IJOC Case 1.
You are President of the Ground Jury at a CSI1*. It is Saturday, and the jump-off of the last class of the day, the Grand Prix run under JRs Art 238.2.2, is taking place.
17 athletes have qualified for the jump off.
The 15th athlete has completed his round and is currently ranked 5th.
The event director comes to the judges box and informs the Ground Jury that he has been told by some spectators sitting in the ringside restaurant that this athlete had a knock-down in the initial round at obstacle number 7 which is situated directly in front of where they were setting.
The last two athletes in the jump off do not jump clear, so the ranking does not change.
There is an official event video company, but it will take them approximately 5 minutes after the end of the class to be able to show the video of that athlete’s round to the Ground Jury.
The OC and athletes are impatient for the final results and to commence with the prize giving ceremony where, according to the schedule, the top 5 athletes are invited to attend
As President of the Ground Jury, how do you proceed and what action, if any, do you take?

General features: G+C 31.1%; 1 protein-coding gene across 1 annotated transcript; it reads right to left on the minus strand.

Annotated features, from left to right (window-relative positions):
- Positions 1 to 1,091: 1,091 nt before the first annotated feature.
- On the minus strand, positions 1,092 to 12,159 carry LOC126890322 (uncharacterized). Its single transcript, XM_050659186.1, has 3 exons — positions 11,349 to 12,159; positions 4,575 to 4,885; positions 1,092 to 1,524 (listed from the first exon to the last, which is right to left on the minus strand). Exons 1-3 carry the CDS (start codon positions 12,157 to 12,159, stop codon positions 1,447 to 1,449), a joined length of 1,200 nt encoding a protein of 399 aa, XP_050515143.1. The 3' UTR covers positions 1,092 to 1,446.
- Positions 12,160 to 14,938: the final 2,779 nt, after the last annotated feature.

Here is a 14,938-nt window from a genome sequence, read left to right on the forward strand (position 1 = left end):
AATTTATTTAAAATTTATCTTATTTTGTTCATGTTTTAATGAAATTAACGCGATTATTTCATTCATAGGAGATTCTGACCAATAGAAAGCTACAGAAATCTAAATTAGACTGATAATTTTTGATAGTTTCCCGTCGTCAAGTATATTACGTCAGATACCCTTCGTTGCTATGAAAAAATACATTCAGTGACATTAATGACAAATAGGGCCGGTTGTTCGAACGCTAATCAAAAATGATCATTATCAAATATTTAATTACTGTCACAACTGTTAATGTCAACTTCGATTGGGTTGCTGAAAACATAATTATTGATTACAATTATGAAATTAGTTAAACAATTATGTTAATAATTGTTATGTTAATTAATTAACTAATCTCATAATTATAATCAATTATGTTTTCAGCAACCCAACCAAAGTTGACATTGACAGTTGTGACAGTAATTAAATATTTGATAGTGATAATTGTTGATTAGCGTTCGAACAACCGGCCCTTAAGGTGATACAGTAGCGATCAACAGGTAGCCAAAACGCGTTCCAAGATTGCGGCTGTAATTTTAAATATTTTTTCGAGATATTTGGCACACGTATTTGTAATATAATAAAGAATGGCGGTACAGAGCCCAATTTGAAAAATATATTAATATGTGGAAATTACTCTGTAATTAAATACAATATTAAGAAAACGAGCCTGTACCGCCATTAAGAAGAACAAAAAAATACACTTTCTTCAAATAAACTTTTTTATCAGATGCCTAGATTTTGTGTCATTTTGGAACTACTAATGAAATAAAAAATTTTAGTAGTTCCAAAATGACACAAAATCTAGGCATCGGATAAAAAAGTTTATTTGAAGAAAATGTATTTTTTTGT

IJOC Case 2.
You are judging a competition run under JRs Art 238.2.1. Obstacle number 5 is at the far end of the arena and, as you feel you are able to judge it adequately, you have not requested the assistance of a member of the arena party to signal eventual faults.
An athlete/horse jump the obstacle and you notice that the top pole falls. However, as you have a feeling this is not entirely clear, you ask the free GJ member to look at the video, which is available immediately in the judges box. It is obvious that the pole fell because it was hit by one of the horse’s shoes, which had loosened, and flow off. Consequently, the decision was taken to remove the initial 4 faults awarded.
In the meantime, the athlete had continued his round, but pulled up after obstacle number 7 and left the arena. The Ground Jury recorded the result as “Retired.”
The athlete becomes aware that the 4 faults initially awarded had been corrected, and comes to the judges box to say he wants to have the opportunity to complete is round.
What options are available to the Ground Jury, and what would you decision be?
IJOC Case 3.
You are judging a 6 year-old competition.
An athlete has a disobedience with a disturbance at obstacle number 10. You ring the bell, but the athlete continues, circles and then jumps number 11, the last obstacle on the course.
The Ground Jury eliminates the athlete for jumping an obstacle after the bell has rung to interrupt the round.
After a few minutes, the athlete accompanied by the event director comes to the judges box. They both assert that it was not possible to hear the bell from the arena, and request that the result is changed.